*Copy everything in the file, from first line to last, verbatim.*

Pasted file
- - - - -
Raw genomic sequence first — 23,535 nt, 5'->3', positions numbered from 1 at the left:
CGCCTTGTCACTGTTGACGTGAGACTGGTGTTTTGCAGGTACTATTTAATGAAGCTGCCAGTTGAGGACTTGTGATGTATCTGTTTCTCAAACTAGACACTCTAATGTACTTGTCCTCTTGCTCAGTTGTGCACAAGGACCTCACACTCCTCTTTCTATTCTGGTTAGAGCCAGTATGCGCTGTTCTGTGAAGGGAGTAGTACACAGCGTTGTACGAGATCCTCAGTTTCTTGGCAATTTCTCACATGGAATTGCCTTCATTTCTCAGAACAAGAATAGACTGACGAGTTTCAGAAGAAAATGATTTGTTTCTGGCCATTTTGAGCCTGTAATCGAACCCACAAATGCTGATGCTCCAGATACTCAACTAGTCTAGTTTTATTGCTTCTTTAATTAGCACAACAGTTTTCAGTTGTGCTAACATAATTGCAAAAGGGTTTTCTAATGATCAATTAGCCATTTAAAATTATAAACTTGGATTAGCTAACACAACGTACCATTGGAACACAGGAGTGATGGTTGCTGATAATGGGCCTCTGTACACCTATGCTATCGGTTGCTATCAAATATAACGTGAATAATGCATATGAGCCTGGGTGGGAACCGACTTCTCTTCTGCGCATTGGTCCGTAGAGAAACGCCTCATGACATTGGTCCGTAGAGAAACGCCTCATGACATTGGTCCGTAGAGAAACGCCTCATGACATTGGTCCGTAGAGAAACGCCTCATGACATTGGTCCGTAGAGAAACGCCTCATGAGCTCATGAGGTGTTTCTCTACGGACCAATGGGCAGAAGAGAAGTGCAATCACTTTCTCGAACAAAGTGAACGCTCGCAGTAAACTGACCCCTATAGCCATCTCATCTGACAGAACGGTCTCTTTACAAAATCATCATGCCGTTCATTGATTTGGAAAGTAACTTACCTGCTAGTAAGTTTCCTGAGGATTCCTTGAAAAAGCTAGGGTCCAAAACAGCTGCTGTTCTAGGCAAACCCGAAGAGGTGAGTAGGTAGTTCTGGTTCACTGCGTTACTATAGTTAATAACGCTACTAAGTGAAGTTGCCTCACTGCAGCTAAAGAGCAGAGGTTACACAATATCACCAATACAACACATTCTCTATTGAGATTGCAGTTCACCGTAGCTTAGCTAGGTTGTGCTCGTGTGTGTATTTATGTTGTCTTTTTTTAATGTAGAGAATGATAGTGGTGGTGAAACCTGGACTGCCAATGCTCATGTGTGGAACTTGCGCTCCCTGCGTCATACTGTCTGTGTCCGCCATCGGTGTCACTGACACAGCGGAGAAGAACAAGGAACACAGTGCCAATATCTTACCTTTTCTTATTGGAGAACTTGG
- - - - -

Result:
Raw genomic sequence first — 23,535 nt, 5'->3', positions numbered from 1 at the left:
CGCCTTGTCACTGTTGACGTGAGACTGGTGTTTTGCAGGTACTATTTAATGAAGCTGCCAGTTGAGGACTTGTGATGTATCTGTTTCTCAAACTAGACACTCTAATGTACTTGTCCTCTTGCTCAGTTGTGCACAAGGACCTCACACTCCTCTTTCTATTCTGGTTAGAGCCAGTATGCGCTGTTCTGTGAAGGGAGTAGTACACAGCGTTGTACGAGATCCTCAGTTTCTTGGCAATTTCTCACATGGAATTGCCTTCATTTCTCAGAACAAGAATAGACTGACGAGTTTCAGAAGAAAATGATTTGTTTCTGGCCATTTTGAGCCTGTAATCGAACCCACAAATGCTGATGCTCCAGATACTCAACTAGTCTAGTTTTATTGCTTCTTTAATTAGCACAACAGTTTTCAGTTGTGCTAACATAATTGCAAAAGGGTTTTCTAATGATCAATTAGCCATTTAAAATTATAAACTTGGATTAGCTAACACAACGTACCATTGGAACACAGGAGTGATGGTTGCTGATAATGGGCCTCTGTACACCTATGCTATCGGTTGCTATCAAATATAACGTGAATAATGCATATGAGCCTGGGTGGGAACCGACTTCTCTTCTGCGCATTGGTCCGTAGAGAAACGCCTCATGACATTGGTCCGTAGAGAAACGCCTCATGACATTGGTCCGTAGAGAAACGCCTCATGACATTGGTCCGTAGAGAAACGCCTCATGACATTGGTCCGTAGAGAAACGCCTCATGAGCTCATGAGGTGTTTCTCTACGGACCAATGGGCAGAAGAGAAGTGCAATCACTTTCTCGAACAAAGTGAACGCTCGCAGTAAACTGACCCCTATAGCCATCTCATCTGACAGAACGGTCTCTTTACAAAATCATCATGCCGTTCATTGATTTGGAAAGTAACTTACCTGCTAGTAAGTTTCCTGAGGATTCCTTGAAAAAGCTAGGGTCCAAAACAGCTGCTGTTCTAGGCAAACCCGAAGAGGTGAGTAGGTAGTTCTGGTTCACTGCGTTACTATAGTTAATAACGCTACTAAGTGAAGTTGCCTCACTGCAGCTAAAGAGCAGAGGTTACACAATATCACCAATACAACACATTCTCTATTGAGATTGCAGTTCACCGTAGCTTAGCTAGGTTGTGCTCGTGTGTGTATTTATGTTGTCTTTTTTTAATGTAGAGAATGATAGTGGTGGTGAAACCTGGACTGCCAATGCTCATGTGTGGAACTTGCGCTCCCTGCGTCATACTGTCTGTGTCCGCCATCGGTGTCACTGACACAGCGGAGAAGAACAAGGAACACAGTGCCAATATCTTACCTTTTCTTATTGGAGAACTTGG